Rome Coronavirus · COVID rules in Rome

Last Updated on 27. February 2021

Rome coronavirus. Due to the aggressive mutations of the coronavirus, Italy has successfully stepped up precautionary measures. Find out what that means for your trip to Rome here.

The provisions described here apply until March 27, 2021.

Checks on arrival

Citizens from the Schengen area, the EU as well as Andorra and Monaco are allowed to enter Italy. They must be quarantined for 14 days if they have not tested negative in the last 48 hours. Travelers from Australia, Japan, New Zealand, Rwanda, Romania, South Korea, Singapore and Thailand must definitely go into quarantine and are only allowed to use private means of transport or connecting flights to get to their destination. All travelers must report their arrival to the local health department (ASL).

Tourists are not allowed to enter from other countries.

Passengers on so-called COVID flights – specially tested flights – do not have to observe any regulations when entering the country.

Rome in times of corona

Visiting Rome during these months is an extraordinary experience. There are almost no tourists and you can enjoy empty squares, empty churches and empty museums. The Romans, especially shops and restaurants, are happy about every visitor. It is unlikely that there will be another such opportunity to have Rome almost to yourself.

How big is the Covid 19 risk in Rome?

Across Italy, the number of infections went up and Italy is now a risk area. Source: ECDC

The Lazio region is also affected. The situation is not dramatic, but it is important to observe the known safety regulations. The National Institute for Infectious Diseases “Spallanzani” is based in Rome and treats sick people from all over Italy. Of course, these cases are included in the regional statistics.

The Romans are very careful about hygiene and the government’s measures against the spread of the virus have always been followed very well in Rome. The problems with the corona virus in Rome are correspondingly low.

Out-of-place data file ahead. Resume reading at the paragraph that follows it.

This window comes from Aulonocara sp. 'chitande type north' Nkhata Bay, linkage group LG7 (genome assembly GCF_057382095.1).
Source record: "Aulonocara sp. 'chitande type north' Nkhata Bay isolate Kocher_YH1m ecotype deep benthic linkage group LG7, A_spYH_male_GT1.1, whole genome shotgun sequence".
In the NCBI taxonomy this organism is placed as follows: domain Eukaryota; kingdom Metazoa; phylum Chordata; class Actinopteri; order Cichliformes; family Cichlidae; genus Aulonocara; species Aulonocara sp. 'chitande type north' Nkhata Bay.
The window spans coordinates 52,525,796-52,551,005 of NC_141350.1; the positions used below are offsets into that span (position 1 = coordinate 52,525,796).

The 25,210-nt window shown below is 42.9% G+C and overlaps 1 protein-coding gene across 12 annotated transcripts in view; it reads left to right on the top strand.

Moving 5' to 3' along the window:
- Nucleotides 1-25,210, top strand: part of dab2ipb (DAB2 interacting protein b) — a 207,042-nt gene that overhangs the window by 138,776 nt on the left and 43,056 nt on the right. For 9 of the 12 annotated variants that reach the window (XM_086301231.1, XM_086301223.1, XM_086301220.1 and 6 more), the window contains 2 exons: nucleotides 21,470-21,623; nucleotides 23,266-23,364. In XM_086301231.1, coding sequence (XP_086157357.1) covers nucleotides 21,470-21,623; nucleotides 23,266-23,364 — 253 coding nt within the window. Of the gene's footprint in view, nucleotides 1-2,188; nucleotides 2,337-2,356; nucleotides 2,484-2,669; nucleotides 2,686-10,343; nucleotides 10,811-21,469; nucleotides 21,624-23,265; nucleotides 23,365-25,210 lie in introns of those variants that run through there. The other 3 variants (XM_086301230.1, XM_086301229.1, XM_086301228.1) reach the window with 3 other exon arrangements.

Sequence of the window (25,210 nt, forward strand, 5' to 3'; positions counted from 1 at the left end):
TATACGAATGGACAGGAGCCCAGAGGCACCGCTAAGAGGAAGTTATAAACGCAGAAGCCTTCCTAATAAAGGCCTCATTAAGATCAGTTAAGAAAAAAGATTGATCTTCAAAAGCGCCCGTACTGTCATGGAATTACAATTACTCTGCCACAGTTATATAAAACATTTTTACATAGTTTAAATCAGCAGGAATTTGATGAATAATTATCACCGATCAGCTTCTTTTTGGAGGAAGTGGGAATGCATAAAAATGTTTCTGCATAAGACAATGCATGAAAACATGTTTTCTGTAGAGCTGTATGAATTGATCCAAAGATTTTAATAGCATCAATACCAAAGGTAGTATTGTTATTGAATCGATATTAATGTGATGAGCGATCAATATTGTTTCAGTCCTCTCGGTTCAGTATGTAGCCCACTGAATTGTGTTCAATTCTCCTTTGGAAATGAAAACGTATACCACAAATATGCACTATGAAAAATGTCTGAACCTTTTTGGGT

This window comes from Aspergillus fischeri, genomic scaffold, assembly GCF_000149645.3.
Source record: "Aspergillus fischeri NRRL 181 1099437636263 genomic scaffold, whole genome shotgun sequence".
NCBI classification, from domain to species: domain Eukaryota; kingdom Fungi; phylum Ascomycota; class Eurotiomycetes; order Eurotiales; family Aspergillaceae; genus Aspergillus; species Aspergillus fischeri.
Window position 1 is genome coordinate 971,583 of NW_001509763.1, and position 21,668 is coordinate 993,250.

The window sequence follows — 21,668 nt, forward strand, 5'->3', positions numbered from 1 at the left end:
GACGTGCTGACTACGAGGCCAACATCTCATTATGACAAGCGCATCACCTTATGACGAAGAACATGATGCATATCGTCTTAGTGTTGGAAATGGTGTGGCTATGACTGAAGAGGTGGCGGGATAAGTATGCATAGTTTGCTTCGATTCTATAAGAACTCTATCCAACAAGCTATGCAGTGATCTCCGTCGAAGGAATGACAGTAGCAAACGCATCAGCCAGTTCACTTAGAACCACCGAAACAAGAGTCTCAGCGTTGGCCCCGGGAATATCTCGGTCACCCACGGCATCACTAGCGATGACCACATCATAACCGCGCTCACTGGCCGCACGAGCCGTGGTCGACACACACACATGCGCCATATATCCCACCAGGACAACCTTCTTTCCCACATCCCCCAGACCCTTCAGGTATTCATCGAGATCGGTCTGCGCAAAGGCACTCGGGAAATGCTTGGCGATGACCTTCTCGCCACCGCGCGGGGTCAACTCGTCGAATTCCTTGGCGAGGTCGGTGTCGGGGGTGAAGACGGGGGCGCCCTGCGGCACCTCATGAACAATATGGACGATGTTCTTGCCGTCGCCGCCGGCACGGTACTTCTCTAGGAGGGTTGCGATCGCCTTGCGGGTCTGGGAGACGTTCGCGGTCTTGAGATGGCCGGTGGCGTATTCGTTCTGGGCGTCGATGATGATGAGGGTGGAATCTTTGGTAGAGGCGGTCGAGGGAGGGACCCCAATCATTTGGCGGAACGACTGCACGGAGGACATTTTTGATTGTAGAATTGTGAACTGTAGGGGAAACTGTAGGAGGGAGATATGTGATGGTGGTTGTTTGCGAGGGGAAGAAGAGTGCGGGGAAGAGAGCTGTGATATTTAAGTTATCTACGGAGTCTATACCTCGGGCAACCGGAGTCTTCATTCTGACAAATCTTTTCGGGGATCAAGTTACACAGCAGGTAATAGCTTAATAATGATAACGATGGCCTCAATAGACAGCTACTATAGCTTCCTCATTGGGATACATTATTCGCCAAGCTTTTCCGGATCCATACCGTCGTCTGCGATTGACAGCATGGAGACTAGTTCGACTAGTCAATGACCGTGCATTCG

Coronavirus regulations in Rome

The most important regulation is that all people must keep a minimum distance of 1 meter (3.2 ft). In addition, there is a requirement to wear a mask in public. Children under 6 years of age and athletes during their activities are excluded.

Between 10 p.m. and 5 a.m. you may only be in public for special reasons. It is not allowed to eat or drink in public after 6 p.m.

Cinemas and theaters are closed. Churches are open. Museums are open during the week and closed on weekends. The Vatican Museums are open also on Saturday.

Big shopping malls are closed on Saturdays, Sundays and on public holidays. All shops have to close latest at 9 p.m. Only pharmacies may be open all night.

All shops are allowed to open and you can move freely in Rome from 5 a.m. to 10 p.m.

However, you are not allowed to leave the region Lazio.


Masks are required in taxis. The front seat must remain free and 2 passengers may sit in very row. This means that in normal vehicles only two passengers are allowed to travel, in Vans correspondingly more.


Bars and restaurants are allowed to serve guests from 5 a.m. to 6 p.m. Many restaurants also offer take away and late night deliveries.

Hotels are allowed to keep their restaurants open for house guests.


Only a limited number of customers can be in a store at the same time. When this number is reached, you have to wait until another costumer leaves the store.

Temperature measurement 

Temperature measurements are carried out at airports, train stations, in museums, shopping centers and at the large basilicas such as St. Peter’s Basilica. If the measured temperature is 37.5 ° C (99.5 °F) or more, you can’t enter.